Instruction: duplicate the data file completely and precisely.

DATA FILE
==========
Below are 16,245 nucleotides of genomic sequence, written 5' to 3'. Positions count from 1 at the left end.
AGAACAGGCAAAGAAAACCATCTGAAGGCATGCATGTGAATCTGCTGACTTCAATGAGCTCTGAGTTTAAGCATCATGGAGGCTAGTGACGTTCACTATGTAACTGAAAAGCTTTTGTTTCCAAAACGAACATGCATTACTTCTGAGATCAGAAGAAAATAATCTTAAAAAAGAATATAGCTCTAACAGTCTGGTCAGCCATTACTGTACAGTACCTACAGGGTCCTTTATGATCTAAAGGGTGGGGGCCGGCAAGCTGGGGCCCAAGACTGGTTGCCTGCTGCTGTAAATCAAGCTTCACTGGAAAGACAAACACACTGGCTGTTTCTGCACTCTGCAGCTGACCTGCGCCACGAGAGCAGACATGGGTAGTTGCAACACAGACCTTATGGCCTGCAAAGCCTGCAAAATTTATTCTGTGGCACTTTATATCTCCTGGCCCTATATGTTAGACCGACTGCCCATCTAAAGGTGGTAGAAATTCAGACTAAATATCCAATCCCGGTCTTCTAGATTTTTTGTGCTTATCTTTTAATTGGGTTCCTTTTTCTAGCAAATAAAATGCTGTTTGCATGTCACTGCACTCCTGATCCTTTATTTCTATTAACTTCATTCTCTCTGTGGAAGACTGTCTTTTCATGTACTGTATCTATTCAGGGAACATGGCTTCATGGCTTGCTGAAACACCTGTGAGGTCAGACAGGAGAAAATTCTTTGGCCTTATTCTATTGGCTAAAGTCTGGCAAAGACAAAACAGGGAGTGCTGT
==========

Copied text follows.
Below are 16,245 nucleotides of genomic sequence, written 5' to 3'. Positions count from 1 at the left end.
AGAACAGGCAAAGAAAACCATCTGAAGGCATGCATGTGAATCTGCTGACTTCAATGAGCTCTGAGTTTAAGCATCATGGAGGCTAGTGACGTTCACTATGTAACTGAAAAGCTTTTGTTTCCAAAACGAACATGCATTACTTCTGAGATCAGAAGAAAATAATCTTAAAAAAGAATATAGCTCTAACAGTCTGGTCAGCCATTACTGTACAGTACCTACAGGGTCCTTTATGATCTAAAGGGTGGGGGCCGGCAAGCTGGGGCCCAAGACTGGTTGCCTGCTGCTGTAAATCAAGCTTCACTGGAAAGACAAACACACTGGCTGTTTCTGCACTCTGCAGCTGACCTGCGCCACGAGAGCAGACATGGGTAGTTGCAACACAGACCTTATGGCCTGCAAAGCCTGCAAAATTTATTCTGTGGCACTTTATATCTCCTGGCCCTATATGTTAGACCGACTGCCCATCTAAAGGTGGTAGAAATTCAGACTAAATATCCAATCCCGGTCTTCTAGATTTTTTGTGCTTATCTTTTAATTGGGTTCCTTTTTCTAGCAAATAAAATGCTGTTTGCATGTCACTGCACTCCTGATCCTTTATTTCTATTAACTTCATTCTCTCTGTGGAAGACTGTCTTTTCATGTACTGTATCTATTCAGGGAACATGGCTTCATGGCTTGCTGAAACACCTGTGAGGTCAGACAGGAGAAAATTCTTTGGCCTTATTCTATTGGCTAAAGTCTGGCAAAGACAAAACAGGGAGTGCTGT